Note, newer versions of Rails create this file automatically. However, the docs on Heroku have something a bit different, so please make it conform to those docs. As of 2020-06-04, the docs looked like this:

config/puma.rb

workers Integer(ENV['WEB_CONCURRENCY'] || 2)
threads_count = Integer(ENV['RAILS_MAX_THREADS'] || 5)
threads threads_count, threads_count

preload_app!

rackup      DefaultRackup
port        ENV['PORT']     || 3000
environment ENV['RACK_ENV'] || 'development'

on_worker_boot do
  # Worker specific setup for Rails 4.1+
  # See: https://devcenter.heroku.com/articles/deploying-rails-applications-with-the-puma-web-server#on-worker-boot
  ActiveRecord::Base.establish_connection
end

Next, update your package.json to specify the version of yarn and node. Add this section:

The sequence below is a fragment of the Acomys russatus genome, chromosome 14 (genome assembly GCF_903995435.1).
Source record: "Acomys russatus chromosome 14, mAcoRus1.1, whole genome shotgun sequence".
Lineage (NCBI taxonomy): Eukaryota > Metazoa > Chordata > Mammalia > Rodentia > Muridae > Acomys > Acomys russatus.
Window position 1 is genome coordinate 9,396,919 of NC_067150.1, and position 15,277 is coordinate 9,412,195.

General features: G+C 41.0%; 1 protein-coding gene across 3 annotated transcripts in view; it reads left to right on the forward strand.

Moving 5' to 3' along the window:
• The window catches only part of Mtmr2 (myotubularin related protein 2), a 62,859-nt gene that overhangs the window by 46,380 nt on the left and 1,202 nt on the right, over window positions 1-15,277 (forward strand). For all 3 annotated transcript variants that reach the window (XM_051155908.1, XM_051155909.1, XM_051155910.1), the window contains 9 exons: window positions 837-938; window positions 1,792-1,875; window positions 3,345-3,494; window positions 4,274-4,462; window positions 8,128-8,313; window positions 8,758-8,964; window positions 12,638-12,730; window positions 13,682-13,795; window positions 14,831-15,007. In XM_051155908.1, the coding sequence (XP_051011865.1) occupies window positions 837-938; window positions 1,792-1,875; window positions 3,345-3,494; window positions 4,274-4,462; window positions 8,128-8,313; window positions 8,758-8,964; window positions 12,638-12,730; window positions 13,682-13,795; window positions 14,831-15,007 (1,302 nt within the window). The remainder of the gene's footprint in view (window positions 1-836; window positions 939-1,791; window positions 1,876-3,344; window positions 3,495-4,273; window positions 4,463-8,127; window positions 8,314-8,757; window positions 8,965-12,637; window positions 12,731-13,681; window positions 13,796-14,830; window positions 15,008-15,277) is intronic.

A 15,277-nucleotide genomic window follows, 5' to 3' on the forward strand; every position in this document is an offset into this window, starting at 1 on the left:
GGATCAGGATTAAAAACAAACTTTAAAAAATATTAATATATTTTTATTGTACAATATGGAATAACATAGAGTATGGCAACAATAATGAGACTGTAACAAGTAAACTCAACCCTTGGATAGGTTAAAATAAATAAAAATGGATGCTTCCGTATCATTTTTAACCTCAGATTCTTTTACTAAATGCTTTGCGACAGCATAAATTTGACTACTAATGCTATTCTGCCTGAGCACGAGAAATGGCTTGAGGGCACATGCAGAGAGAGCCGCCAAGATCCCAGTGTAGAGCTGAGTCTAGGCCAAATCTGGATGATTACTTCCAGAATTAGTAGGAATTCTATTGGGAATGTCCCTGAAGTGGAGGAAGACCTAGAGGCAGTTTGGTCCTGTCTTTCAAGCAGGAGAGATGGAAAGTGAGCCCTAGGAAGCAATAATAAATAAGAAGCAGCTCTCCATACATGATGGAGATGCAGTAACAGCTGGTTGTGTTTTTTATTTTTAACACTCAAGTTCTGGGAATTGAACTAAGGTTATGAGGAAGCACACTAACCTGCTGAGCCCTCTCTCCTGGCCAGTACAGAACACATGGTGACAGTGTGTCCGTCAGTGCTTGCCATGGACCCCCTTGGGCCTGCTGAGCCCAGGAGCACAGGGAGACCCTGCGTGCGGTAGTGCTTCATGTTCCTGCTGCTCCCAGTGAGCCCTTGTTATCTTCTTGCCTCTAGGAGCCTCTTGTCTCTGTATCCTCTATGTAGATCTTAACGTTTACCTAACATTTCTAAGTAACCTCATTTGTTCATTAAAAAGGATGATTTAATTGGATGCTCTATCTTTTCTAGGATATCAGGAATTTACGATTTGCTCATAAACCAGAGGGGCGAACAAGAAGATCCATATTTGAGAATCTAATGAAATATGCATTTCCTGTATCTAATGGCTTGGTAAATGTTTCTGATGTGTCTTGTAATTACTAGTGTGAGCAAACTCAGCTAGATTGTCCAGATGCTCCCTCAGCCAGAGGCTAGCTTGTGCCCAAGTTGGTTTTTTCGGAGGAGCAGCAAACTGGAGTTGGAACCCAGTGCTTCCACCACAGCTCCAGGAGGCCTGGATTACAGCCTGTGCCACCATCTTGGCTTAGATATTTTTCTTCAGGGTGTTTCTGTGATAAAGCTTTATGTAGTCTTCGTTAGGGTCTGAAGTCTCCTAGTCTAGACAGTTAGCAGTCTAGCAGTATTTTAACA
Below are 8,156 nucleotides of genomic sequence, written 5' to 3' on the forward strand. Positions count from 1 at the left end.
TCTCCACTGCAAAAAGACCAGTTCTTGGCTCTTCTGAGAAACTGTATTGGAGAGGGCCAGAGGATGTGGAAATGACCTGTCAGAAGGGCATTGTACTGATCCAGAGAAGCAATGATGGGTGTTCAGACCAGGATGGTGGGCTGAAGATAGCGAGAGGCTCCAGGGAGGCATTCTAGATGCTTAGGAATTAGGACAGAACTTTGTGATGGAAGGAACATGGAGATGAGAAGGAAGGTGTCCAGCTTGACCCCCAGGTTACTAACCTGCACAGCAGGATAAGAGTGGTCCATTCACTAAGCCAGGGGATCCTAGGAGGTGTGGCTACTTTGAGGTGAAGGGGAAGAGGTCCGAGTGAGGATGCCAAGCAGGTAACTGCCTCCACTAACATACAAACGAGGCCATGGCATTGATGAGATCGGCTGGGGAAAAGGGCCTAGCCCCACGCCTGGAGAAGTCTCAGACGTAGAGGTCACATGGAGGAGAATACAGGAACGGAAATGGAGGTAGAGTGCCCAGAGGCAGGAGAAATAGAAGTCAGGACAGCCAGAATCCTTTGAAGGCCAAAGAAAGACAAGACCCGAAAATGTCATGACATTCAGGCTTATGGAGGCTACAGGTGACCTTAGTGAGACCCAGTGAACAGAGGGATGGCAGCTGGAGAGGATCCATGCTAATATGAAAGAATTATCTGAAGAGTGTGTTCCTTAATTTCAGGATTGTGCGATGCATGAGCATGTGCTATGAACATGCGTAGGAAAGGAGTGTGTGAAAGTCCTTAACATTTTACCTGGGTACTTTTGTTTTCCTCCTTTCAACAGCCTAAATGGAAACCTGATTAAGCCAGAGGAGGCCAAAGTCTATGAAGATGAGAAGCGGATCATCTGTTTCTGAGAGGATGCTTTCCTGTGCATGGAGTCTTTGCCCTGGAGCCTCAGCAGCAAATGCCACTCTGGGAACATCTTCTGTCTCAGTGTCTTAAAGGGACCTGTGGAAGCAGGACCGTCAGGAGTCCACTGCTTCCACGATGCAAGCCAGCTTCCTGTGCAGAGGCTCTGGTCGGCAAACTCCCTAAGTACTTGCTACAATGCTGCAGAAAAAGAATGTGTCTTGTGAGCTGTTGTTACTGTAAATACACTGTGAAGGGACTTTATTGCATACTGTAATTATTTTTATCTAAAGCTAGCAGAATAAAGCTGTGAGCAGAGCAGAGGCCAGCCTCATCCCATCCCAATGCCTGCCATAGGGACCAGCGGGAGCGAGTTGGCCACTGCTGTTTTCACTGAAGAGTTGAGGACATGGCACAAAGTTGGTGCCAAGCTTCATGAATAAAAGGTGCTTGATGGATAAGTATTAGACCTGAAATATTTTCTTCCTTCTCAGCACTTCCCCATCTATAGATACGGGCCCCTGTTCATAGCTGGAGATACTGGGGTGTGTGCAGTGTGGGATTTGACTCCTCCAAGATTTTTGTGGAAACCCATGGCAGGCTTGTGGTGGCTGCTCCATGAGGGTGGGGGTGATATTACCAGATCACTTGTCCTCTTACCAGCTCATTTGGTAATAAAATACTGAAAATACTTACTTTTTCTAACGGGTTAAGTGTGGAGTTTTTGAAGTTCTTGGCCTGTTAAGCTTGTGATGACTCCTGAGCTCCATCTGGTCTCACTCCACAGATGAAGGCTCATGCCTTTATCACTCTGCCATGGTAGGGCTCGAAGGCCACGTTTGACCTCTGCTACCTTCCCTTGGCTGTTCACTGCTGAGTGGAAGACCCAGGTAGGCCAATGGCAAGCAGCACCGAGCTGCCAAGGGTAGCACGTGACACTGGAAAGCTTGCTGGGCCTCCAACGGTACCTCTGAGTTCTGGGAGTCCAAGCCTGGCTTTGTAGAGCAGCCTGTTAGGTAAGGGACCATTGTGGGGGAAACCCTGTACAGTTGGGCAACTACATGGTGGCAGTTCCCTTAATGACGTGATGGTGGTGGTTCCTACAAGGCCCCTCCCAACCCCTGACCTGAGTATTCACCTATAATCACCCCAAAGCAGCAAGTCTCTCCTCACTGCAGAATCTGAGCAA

"engines": {
    "node": "13.9.0",
    "yarn": "1.22.4"
  },

Then after all changes are done don't forget to commit them with git and finally you can push your app to Heroku!

git add -A
git commit -m "Changes for Heroku"
git push heroku master

Then run:

heroku open

and you will see your live app and you can share this URL with your friends. Congrats!

Turning on Server Rendering

You can turn on server rendering by simply changing the prerender option to true:

<%= react_component("HelloWorld", props: @hello_world_props, prerender: true) %>

If you want to test this out with HMR, then you also need to add this line to your config/intializers/react_on_rails.rb

  config.same_bundle_for_client_and_server = true

More likely, you will create a different build file for server rendering. However, if you want to use the same file from the webpack-dev-server, you'll need to add that line.

Then push to Heroku:

git add -A
git commit -m "Enable server rendering"
git push heroku master

When you look at the source code for the page (right click, view source in Chrome), you can see the difference between non-server rendering, where your DIV containing your React looks like this: